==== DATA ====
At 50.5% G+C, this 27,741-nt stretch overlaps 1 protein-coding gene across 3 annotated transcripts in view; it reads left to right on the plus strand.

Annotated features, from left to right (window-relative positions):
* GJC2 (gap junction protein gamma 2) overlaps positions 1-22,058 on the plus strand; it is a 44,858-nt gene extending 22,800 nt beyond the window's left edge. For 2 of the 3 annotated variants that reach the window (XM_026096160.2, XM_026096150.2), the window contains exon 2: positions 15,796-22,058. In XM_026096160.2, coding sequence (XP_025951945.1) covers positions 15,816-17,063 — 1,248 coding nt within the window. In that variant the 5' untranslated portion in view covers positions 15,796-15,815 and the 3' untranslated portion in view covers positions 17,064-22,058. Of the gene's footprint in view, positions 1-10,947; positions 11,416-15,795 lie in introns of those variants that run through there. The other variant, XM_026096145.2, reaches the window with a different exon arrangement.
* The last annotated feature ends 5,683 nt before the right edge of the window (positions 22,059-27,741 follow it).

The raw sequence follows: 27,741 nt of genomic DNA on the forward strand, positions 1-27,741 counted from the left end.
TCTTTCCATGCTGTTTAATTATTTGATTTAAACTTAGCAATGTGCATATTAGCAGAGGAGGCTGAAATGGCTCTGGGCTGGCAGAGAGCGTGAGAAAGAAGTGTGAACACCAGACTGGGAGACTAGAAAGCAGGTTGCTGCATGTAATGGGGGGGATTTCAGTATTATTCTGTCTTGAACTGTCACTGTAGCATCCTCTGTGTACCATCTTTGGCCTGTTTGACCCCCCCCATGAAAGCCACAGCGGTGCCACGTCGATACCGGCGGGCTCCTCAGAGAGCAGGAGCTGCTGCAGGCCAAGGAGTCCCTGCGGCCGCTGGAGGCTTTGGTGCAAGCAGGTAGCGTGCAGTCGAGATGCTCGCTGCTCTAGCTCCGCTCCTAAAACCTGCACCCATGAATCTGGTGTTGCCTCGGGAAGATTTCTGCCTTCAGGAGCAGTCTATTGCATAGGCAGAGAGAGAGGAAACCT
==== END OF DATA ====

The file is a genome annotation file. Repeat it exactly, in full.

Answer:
At 50.5% G+C, this 27,741-nt stretch overlaps 1 protein-coding gene across 3 annotated transcripts in view; it reads left to right on the plus strand.

Annotated features, from left to right (window-relative positions):
* GJC2 (gap junction protein gamma 2) overlaps positions 1-22,058 on the plus strand; it is a 44,858-nt gene extending 22,800 nt beyond the window's left edge. For 2 of the 3 annotated variants that reach the window (XM_026096160.2, XM_026096150.2), the window contains exon 2: positions 15,796-22,058. In XM_026096160.2, coding sequence (XP_025951945.1) covers positions 15,816-17,063 — 1,248 coding nt within the window. In that variant the 5' untranslated portion in view covers positions 15,796-15,815 and the 3' untranslated portion in view covers positions 17,064-22,058. Of the gene's footprint in view, positions 1-10,947; positions 11,416-15,795 lie in introns of those variants that run through there. The other variant, XM_026096145.2, reaches the window with a different exon arrangement.
* The last annotated feature ends 5,683 nt before the right edge of the window (positions 22,059-27,741 follow it).

The raw sequence follows: 27,741 nt of genomic DNA on the forward strand, positions 1-27,741 counted from the left end.
TCTTTCCATGCTGTTTAATTATTTGATTTAAACTTAGCAATGTGCATATTAGCAGAGGAGGCTGAAATGGCTCTGGGCTGGCAGAGAGCGTGAGAAAGAAGTGTGAACACCAGACTGGGAGACTAGAAAGCAGGTTGCTGCATGTAATGGGGGGGATTTCAGTATTATTCTGTCTTGAACTGTCACTGTAGCATCCTCTGTGTACCATCTTTGGCCTGTTTGACCCCCCCCATGAAAGCCACAGCGGTGCCACGTCGATACCGGCGGGCTCCTCAGAGAGCAGGAGCTGCTGCAGGCCAAGGAGTCCCTGCGGCCGCTGGAGGCTTTGGTGCAAGCAGGTAGCGTGCAGTCGAGATGCTCGCTGCTCTAGCTCCGCTCCTAAAACCTGCACCCATGAATCTGGTGTTGCCTCGGGAAGATTTCTGCCTTCAGGAGCAGTCTATTGCATAGGCAGAGAGAGAGGAAACCT